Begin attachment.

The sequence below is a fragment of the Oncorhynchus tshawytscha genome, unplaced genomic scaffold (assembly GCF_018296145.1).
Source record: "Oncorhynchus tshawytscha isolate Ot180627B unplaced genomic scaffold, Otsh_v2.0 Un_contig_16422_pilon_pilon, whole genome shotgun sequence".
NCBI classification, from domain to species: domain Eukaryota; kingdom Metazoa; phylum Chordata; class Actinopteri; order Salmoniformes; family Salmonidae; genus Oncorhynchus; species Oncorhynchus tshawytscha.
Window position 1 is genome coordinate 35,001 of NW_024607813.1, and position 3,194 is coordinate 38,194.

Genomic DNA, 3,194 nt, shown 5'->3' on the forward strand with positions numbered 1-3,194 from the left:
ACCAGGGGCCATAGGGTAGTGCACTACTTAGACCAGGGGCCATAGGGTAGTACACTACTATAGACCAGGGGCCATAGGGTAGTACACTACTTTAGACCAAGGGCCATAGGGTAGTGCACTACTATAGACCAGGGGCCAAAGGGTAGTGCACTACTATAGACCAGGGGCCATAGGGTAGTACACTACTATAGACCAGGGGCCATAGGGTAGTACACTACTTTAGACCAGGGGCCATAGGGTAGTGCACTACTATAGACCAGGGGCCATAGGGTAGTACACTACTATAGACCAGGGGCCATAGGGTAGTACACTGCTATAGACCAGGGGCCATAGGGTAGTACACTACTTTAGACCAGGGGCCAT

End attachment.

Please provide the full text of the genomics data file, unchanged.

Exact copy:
The sequence below is a fragment of the Oncorhynchus tshawytscha genome, unplaced genomic scaffold (assembly GCF_018296145.1).
Source record: "Oncorhynchus tshawytscha isolate Ot180627B unplaced genomic scaffold, Otsh_v2.0 Un_contig_16422_pilon_pilon, whole genome shotgun sequence".
NCBI classification, from domain to species: domain Eukaryota; kingdom Metazoa; phylum Chordata; class Actinopteri; order Salmoniformes; family Salmonidae; genus Oncorhynchus; species Oncorhynchus tshawytscha.
Window position 1 is genome coordinate 35,001 of NW_024607813.1, and position 3,194 is coordinate 38,194.

Genomic DNA, 3,194 nt, shown 5'->3' on the forward strand with positions numbered 1-3,194 from the left:
ACCAGGGGCCATAGGGTAGTGCACTACTTAGACCAGGGGCCATAGGGTAGTACACTACTATAGACCAGGGGCCATAGGGTAGTACACTACTTTAGACCAAGGGCCATAGGGTAGTGCACTACTATAGACCAGGGGCCAAAGGGTAGTGCACTACTATAGACCAGGGGCCATAGGGTAGTACACTACTATAGACCAGGGGCCATAGGGTAGTACACTACTTTAGACCAGGGGCCATAGGGTAGTGCACTACTATAGACCAGGGGCCATAGGGTAGTACACTACTATAGACCAGGGGCCATAGGGTAGTACACTGCTATAGACCAGGGGCCATAGGGTAGTACACTACTTTAGACCAGGGGCCAT